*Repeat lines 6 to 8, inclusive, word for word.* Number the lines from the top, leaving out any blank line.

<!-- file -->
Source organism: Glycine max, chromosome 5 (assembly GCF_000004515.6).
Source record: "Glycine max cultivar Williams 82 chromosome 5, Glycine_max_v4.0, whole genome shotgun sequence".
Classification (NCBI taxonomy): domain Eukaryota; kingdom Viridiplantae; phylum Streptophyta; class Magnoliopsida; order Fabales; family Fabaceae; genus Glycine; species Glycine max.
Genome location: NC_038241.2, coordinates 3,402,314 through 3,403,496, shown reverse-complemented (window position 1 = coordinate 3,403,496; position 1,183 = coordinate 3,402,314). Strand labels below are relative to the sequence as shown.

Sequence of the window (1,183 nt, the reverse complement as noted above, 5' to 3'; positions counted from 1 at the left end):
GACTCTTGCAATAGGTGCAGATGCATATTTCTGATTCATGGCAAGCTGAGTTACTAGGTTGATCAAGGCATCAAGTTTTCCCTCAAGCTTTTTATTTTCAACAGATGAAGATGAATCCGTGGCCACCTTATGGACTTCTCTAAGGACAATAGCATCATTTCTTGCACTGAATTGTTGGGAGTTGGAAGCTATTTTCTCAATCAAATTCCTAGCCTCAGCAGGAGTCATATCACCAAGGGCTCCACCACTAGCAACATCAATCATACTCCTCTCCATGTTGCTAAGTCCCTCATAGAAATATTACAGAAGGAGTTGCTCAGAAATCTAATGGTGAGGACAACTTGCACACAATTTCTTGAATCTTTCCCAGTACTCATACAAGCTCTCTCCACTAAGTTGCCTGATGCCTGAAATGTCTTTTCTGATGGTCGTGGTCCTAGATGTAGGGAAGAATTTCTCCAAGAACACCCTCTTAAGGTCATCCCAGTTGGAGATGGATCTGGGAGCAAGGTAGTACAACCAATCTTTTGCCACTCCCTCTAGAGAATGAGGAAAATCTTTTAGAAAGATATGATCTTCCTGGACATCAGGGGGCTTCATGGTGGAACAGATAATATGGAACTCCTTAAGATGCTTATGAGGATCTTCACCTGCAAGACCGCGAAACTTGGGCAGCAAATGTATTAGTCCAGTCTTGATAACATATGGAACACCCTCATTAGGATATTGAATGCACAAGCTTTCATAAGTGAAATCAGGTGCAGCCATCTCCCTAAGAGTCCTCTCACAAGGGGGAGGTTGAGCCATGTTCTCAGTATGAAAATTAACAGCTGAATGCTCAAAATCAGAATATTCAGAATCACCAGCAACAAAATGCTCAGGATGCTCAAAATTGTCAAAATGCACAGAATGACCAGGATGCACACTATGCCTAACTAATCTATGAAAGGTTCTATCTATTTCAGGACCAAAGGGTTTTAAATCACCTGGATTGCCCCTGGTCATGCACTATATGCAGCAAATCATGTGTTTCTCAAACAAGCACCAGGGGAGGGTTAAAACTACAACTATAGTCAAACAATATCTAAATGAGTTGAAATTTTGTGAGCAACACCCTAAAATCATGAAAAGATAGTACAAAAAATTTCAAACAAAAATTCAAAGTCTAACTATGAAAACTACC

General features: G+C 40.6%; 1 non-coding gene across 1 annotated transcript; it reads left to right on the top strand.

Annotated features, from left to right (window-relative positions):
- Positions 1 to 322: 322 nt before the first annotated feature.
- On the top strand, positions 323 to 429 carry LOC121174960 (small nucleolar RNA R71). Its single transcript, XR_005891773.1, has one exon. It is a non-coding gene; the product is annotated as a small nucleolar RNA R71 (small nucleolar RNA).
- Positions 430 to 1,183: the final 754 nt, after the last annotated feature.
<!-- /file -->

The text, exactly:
GACTCTTGCAATAGGTGCAGATGCATATTTCTGATTCATGGCAAGCTGAGTTACTAGGTTGATCAAGGCATCAAGTTTTCCCTCAAGCTTTTTATTTTCAACAGATGAAGATGAATCCGTGGCCACCTTATGGACTTCTCTAAGGACAATAGCATCATTTCTTGCACTGAATTGTTGGGAGTTGGAAGCTATTTTCTCAATCAAATTCCTAGCCTCAGCAGGAGTCATATCACCAAGGGCTCCACCACTAGCAACATCAATCATACTCCTCTCCATGTTGCTAAGTCCCTCATAGAAATATTACAGAAGGAGTTGCTCAGAAATCTAATGGTGAGGACAACTTGCACACAATTTCTTGAATCTTTCCCAGTACTCATACAAGCTCTCTCCACTAAGTTGCCTGATGCCTGAAATGTCTTTTCTGATGGTCGTGGTCCTAGATGTAGGGAAGAATTTCTCCAAGAACACCCTCTTAAGGTCATCCCAGTTGGAGATGGATCTGGGAGCAAGGTAGTACAACCAATCTTTTGCCACTCCCTCTAGAGAATGAGGAAAATCTTTTAGAAAGATATGATCTTCCTGGACATCAGGGGGCTTCATGGTGGAACAGATAATATGGAACTCCTTAAGATGCTTATGAGGATCTTCACCTGCAAGACCGCGAAACTTGGGCAGCAAATGTATTAGTCCAGTCTTGATAACATATGGAACACCCTCATTAGGATATTGAATGCACAAGCTTTCATAAGTGAAATCAGGTGCAGCCATCTCCCTAAGAGTCCTCTCACAAGGGGGAGGTTGAGCCATGTTCTCAGTATGAAAATTAACAGCTGAATGCTCAAAATCAGAATATTCAGAATCACCAGCAACAAAATGCTCAGGATGCTCAAAATTGTCAAAATGCACAGAATGACCAGGATGCACACTATGCCTAACTAATCTATGAAAGGTTCTATCTATTTCAGGACCAAAGGGTTTTAAATCACCTGGATTGCCCCTGGTCATGCACTATATGCAGCAAATCATGTGTTTCTCAAACAAGCACCAGGGGAGGGTTAAAACTACAACTATAGTCAAACAATATCTAAATGAGTTGAAATTTTGTGAGCAACACCCTAAAATCATGAAAAGATAGTACAAAAAATTTCAAACAAAAATTCAAAGTCTAACTATGAAAACTACC

General features: G+C 40.6%; 1 non-coding gene across 1 annotated transcript; it reads left to right on the top strand.

Annotated features, from left to right (window-relative positions):